The Queen makes kings of Spain and Netherlands Knights of the Garter

The Duchess of Cambridge led a dazzling line up of European royals at the annual Order of the Garter service today.

Elegant in a white Catherine Walker coat dress, Kate, 37, was joined by Queen Letizia of Spain, Queen Maxima of the Netherlands, the Duchess of Cornwall and the Countess of Wessex at the Windsor Castle ceremony this afternoon. 

Letizia, who wore a £250 dress by Spanish label Cherubina, and Maxima, who was a vision in head-to-toe blush, were on hand to support their husbands, King Felipe VI of Spain and King Willem-Alexander of the Netherlands, as they were officially invested by the Queen as Supernumerary, or ‘Stranger’, Knights of the Garter. 

Felipe was appointed by the Queen during his July 2017 State Visit while Willem-Alexander received the honour during his State Visit in October 2018. Today’s ceremony cements their awards at one of the grandest events on the Royal calendar. 

But while the day is technically about their husbands, the royal women assured all eyes were on them by pulling out all the stops in an array of stylish outfits. 

The engagement also marks just the second time the Duchess of Cambridge has been seen publicly with Letizia of Spain, following the Spanish State Visit. She spent time with Maxima during the Dutch State Visit last year.  

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Polished perfection! (Left to right) Sophie, Countess of Wessex, Queen Letizia of Spain, the Duchess of Cornwall, Queen Maxima of the Netherlands and the Duchess of Cambridge formed a dazzling line-up at Order of the Garter in Windsor today

Polished perfection! (Left to right) Sophie, Countess of Wessex, Queen Letizia of Spain, the Duchess of Cornwall, Queen Maxima of the Netherlands and the Duchess of Cambridge formed a dazzling line-up at Order of the Garter in Windsor today

Polished perfection! (Left to right) Sophie, Countess of Wessex, Queen Letizia of Spain, the Duchess of Cornwall, Queen Maxima of the Netherlands and the Duchess of Cambridge formed a dazzling line-up at Order of the Garter in Windsor today 

The Duchess of Cambridge speaks to Queen Letizia of Spain and the Duchess of Cornwall at the Order of the Garter service

The Duchess of Cambridge speaks to Queen Letizia of Spain and the Duchess of Cornwall at the Order of the Garter service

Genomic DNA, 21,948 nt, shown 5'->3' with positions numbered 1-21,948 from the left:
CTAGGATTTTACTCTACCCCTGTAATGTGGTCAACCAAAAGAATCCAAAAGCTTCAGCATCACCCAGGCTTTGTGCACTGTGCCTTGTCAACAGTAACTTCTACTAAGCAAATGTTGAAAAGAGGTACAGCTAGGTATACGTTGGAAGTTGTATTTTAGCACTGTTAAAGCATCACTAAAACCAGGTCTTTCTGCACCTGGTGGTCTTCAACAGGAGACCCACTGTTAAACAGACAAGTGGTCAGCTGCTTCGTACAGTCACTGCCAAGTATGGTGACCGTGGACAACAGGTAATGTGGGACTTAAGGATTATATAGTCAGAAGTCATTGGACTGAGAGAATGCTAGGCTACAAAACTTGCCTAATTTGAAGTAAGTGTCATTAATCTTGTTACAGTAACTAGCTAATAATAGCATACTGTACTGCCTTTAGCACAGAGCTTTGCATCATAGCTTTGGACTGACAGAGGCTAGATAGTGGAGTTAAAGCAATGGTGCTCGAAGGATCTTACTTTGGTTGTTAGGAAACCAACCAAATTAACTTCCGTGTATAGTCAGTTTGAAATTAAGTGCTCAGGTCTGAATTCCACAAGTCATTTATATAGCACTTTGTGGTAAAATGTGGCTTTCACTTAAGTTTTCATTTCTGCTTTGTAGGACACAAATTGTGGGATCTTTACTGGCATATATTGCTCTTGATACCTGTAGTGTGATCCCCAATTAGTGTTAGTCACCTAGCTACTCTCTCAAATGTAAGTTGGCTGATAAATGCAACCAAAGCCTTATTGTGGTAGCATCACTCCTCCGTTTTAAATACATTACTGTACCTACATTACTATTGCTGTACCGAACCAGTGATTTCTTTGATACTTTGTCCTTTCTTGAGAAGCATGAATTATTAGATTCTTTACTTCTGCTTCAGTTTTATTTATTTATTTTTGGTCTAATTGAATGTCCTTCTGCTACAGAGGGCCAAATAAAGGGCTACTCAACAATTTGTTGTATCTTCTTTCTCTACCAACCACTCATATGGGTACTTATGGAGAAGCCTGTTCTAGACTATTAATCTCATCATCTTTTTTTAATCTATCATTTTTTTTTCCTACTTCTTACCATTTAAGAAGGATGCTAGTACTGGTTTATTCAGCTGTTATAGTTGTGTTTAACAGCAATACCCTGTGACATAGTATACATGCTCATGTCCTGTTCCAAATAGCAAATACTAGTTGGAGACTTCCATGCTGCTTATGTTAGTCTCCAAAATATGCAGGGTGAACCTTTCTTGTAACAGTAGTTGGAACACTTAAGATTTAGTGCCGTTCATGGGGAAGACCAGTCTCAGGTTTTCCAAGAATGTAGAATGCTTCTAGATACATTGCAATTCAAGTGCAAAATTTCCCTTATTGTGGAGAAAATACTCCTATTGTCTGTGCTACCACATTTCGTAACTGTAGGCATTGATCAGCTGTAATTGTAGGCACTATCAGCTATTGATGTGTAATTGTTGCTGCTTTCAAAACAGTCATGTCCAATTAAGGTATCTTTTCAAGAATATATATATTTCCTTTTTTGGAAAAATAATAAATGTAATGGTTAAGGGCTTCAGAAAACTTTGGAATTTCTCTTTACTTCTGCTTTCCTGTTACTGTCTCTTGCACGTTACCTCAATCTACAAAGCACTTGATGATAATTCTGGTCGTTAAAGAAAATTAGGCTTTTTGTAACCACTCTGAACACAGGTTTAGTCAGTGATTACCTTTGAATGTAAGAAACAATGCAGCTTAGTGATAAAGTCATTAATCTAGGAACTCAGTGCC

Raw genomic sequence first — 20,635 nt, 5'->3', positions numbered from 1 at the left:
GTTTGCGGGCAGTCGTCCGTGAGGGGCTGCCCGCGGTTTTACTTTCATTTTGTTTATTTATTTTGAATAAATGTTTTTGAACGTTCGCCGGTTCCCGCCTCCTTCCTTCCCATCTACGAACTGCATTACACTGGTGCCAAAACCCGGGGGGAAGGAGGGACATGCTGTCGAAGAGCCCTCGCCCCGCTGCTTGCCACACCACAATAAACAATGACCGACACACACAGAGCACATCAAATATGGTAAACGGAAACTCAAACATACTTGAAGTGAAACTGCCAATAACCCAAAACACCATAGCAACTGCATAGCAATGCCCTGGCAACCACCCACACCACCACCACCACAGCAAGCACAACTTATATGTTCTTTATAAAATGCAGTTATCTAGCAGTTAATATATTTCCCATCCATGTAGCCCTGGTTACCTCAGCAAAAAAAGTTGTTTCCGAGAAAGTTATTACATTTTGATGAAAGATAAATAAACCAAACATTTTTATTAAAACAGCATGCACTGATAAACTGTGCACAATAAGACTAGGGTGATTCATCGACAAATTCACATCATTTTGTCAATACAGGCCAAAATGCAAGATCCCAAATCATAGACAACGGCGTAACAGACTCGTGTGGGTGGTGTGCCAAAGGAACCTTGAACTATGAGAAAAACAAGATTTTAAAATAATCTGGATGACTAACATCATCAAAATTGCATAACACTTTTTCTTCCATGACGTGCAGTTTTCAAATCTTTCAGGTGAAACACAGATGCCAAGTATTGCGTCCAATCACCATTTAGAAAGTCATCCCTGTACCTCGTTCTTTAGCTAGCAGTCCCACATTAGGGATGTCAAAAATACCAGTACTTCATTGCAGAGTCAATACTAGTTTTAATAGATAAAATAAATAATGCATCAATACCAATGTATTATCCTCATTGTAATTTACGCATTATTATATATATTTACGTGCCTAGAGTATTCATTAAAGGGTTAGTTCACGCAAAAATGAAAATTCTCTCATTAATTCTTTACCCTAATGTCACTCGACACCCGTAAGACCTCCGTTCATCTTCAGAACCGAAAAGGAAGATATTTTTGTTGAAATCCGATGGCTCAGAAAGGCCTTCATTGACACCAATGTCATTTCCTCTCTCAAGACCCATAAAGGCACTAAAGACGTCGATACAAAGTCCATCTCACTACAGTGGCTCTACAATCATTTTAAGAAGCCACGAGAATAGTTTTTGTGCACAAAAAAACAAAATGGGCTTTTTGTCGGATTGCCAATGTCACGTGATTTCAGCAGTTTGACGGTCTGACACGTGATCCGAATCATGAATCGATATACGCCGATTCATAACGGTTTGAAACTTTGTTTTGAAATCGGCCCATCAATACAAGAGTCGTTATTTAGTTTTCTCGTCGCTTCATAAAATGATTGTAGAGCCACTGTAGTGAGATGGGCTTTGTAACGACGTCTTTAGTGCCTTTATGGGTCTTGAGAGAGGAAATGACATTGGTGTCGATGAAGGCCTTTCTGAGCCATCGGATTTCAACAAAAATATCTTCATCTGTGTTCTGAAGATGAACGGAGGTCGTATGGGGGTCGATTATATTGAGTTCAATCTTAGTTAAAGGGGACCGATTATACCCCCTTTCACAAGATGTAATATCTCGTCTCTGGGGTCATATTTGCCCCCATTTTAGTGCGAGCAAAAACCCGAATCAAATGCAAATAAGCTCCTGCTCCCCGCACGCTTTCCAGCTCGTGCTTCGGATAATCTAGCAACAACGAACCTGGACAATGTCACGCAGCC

Kate, elegant in a Catherine Walker coat, shares a light-hearted moment with Camilla at the event

Kate, elegant in a Catherine Walker coat, shares a light-hearted moment with Camilla at the event

The Duchess of Cambridge speaks to Queen Letizia of Spain and the Duchess of Cornwall at the Order of the Garter service, left. Pictured right, visiting royal Letizia is entertained by Sophie, Countess of Wessex, outside St George’s Chapel 

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Today’s Order of the Garter ceremony is a right Royal affair.

Between Queen Letizia of Spain in Cherubina, Queen Maxima of the Netherlands wearing Claes Iversen and the Countess of Wessex choosing a chic Suzannah skirt, we’re spoilt for choice when it comes to fashion inspiration!

But of course, the Duchess of Cambridge will always be our favourite, and she looked as sophisticated as ever in her white coat dress.

It’s the ‘Liza’ style by Catherine Walker, and we love the contrast black lace detailing around the collar and in curved panels to create almost a peplum effect. Add in a pair of cut out Prada heels, a Lock & Co hat and Princess Diana’s pearl earrings and it’s classic Kate.

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Queen Elizabeth II, centre, today formally bestowed the honour of Supernumerary Knight of the Garter upon King Felipe of Spain, left, at Windsor castle. The title grants honorary membership of the Order of the Garter and is bestowed upon foreign royals. King Felipe was accompanied by his wife, Queen Letizia, right

Queen Elizabeth II, centre, today formally bestowed the honour of Supernumerary Knight of the Garter upon King Felipe of Spain, left, at Windsor castle. The title grants honorary membership of the Order of the Garter and is bestowed upon foreign royals. King Felipe was accompanied by his wife, Queen Letizia, right

Queen Elizabeth II, centre, today formally bestowed the honour of Supernumerary Knight of the Garter upon King Felipe of Spain, left, at Windsor castle. The title grants honorary membership of the Order of the Garter and is bestowed upon foreign royals. King Felipe was accompanied by his wife, Queen Letizia, right

Also given the title of Supernumerary Knight, or 'Stranger' Knight, was King Willem-Alexander of the Netherlands, pictured with The Queen and his wife Queen Maxima at Windsor Castle. Both foreign kings were granted the titles previously after state visits in 2017 and 2018 respectively, and today have officially been invested with the Order

Also given the title of Supernumerary Knight, or 'Stranger' Knight, was King Willem-Alexander of the Netherlands, pictured with The Queen and his wife Queen Maxima at Windsor Castle. Both foreign kings were granted the titles previously after state visits in 2017 and 2018 respectively, and today have officially been invested with the Order

Also given the title of Supernumerary Knight, or ‘Stranger’ Knight, was King Willem-Alexander of the Netherlands, pictured with The Queen and his wife Queen Maxima at Windsor Castle. Both foreign kings were granted the titles previously after state visits in 2017 and 2018 respectively, and today have officially been invested with the Order 

The Duchess of Cambridge appeared to be enjoying herself with Queen Maxima of the Netherlands

The Duchess of Cambridge appeared to be enjoying herself with Queen Maxima of the Netherlands

Kate speaks to Maxima, who wore a Dutch creation

Kate speaks to Maxima, who wore a Dutch creation